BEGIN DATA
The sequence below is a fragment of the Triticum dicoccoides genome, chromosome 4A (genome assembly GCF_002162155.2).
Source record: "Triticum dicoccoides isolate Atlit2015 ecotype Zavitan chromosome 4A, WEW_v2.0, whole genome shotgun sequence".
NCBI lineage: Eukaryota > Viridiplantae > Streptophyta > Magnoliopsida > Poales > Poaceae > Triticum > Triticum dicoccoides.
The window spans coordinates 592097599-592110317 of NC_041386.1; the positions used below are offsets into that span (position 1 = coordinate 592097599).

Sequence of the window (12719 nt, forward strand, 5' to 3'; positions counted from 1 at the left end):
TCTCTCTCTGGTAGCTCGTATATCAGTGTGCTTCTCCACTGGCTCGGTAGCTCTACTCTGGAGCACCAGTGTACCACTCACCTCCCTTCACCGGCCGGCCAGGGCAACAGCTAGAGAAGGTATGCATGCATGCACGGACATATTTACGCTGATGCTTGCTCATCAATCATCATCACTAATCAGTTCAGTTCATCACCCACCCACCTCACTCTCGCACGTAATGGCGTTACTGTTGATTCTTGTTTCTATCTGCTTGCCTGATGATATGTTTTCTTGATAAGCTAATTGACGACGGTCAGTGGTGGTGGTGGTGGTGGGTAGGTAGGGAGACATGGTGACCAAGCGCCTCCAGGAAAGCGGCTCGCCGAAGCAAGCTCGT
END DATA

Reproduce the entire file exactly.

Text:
The sequence below is a fragment of the Triticum dicoccoides genome, chromosome 4A (genome assembly GCF_002162155.2).
Source record: "Triticum dicoccoides isolate Atlit2015 ecotype Zavitan chromosome 4A, WEW_v2.0, whole genome shotgun sequence".
NCBI lineage: Eukaryota > Viridiplantae > Streptophyta > Magnoliopsida > Poales > Poaceae > Triticum > Triticum dicoccoides.
The window spans coordinates 592097599-592110317 of NC_041386.1; the positions used below are offsets into that span (position 1 = coordinate 592097599).

Sequence of the window (12719 nt, forward strand, 5' to 3'; positions counted from 1 at the left end):
TCTCTCTCTGGTAGCTCGTATATCAGTGTGCTTCTCCACTGGCTCGGTAGCTCTACTCTGGAGCACCAGTGTACCACTCACCTCCCTTCACCGGCCGGCCAGGGCAACAGCTAGAGAAGGTATGCATGCATGCACGGACATATTTACGCTGATGCTTGCTCATCAATCATCATCACTAATCAGTTCAGTTCATCACCCACCCACCTCACTCTCGCACGTAATGGCGTTACTGTTGATTCTTGTTTCTATCTGCTTGCCTGATGATATGTTTTCTTGATAAGCTAATTGACGACGGTCAGTGGTGGTGGTGGTGGTGGGTAGGTAGGGAGACATGGTGACCAAGCGCCTCCAGGAAAGCGGCTCGCCGAAGCAAGCTCGT